AGE: 24

Hiram College Alumni


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Q: When did you know you were creative?

A: I have to continuously work at being creative.

Q: What does being an artist mean to you?

A: For me, I think being an artist means learning how to pay extremely close attention to myself and the world. Learning to be increasingly loyal to myself too.

Q: What inspires your photography?

A: Although I don’t do it nearly as much as I’d like, reading is the only thing that consistently inspires me to make stuff. It puts my mind in the right mode. But a lot can inspire me. With my work though, I find it crucial to try to let my own everyday life inspire me. I think there’s a lot to be uncovered in the mundane. Friends are inspiring too! I’m lucky to have talented friends who make great stuff. Seeing how otHers express themselves is definitely inspiring.

Q: How would you describe your point of view (style of photo)? Now describe it in 3 food flavors.

A: I think most of my work can be described broadly as conceptual or abstract. I try to de-familiarize things often in my photography. If my work was edible it would be savory like red meat, fermented like kimchi, and cold like milk.

Q: Do you feel like it is harder or easier to express one’s creative self in 2019?

A: In many ways, yes, it’s easier to express yourself today. It continues to get easier as our societies grow more tolerant of ideas and more technologically advanced to allow more time to be creative and more ways to express our ideas and so on. At the same time, continuing social and technological progress can be paralyzing for expression.

In addition to the huge factor of having pretty much grown up with the internet, our generation have spent our whole lives a in world that has told us from the beginning to “express yourself,” “be unique,” “be you” and, while those sentiments are beautiful and important, they’ve contributed to building this society where we have to express ourselves in order to just exist practically. That’s a bit of an exaggeration, but maybe not as much as we’d hope. So everyone’s expressing themselves all the time. Great! But now there’s so much noise, and to express yourself can sometimes feel like a whisper to no one in a room filled with conversation. I will say, though, that I believe that pretty much anything worthwhile isn’t easy, so the fact that new and unforeseen obstacles to creativity seem to keep evolving is probably a good thing: it forces art to evolve.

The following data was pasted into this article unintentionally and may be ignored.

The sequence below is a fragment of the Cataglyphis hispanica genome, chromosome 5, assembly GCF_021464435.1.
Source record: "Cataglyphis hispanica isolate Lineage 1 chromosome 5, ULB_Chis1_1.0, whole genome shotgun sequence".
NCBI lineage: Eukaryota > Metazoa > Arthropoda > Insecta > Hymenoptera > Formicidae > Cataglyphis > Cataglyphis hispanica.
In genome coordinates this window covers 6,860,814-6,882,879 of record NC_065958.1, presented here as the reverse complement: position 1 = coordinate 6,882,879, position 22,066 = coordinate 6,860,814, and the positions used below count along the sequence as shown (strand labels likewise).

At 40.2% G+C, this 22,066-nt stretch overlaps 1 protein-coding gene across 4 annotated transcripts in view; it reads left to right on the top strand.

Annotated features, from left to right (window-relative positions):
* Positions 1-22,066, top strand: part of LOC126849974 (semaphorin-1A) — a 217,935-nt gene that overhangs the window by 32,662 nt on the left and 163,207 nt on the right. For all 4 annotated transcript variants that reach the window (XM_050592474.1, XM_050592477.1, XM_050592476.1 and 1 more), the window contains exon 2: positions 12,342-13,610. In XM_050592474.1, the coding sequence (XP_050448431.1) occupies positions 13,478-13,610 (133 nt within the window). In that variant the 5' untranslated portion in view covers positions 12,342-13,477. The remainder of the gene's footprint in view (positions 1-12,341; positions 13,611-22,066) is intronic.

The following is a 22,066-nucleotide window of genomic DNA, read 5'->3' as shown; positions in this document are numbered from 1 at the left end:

Q: Which place in the universe do you feel reflects your work the most?

A: Earth.

Q: What is your favorite subject matter to shoot and why?

A: Hard to say honestly, but I’m fascinated by houses, buildings, stairwells, etc. Anything built by humans where we spend lots of time. No matter how advanced our species gets, we’ll always need to build places with our physical, bipedal bodies in mind, so the structures we build, to me, become these very intimate things. Intimate in the sense that they provide something primal and fundamental like shelter. Without the basic need of four walls and a roof met, we wouldn’t be able to evolve into the kind of species we are today. So all buildings, especially houses, are incredible expressions of humanity.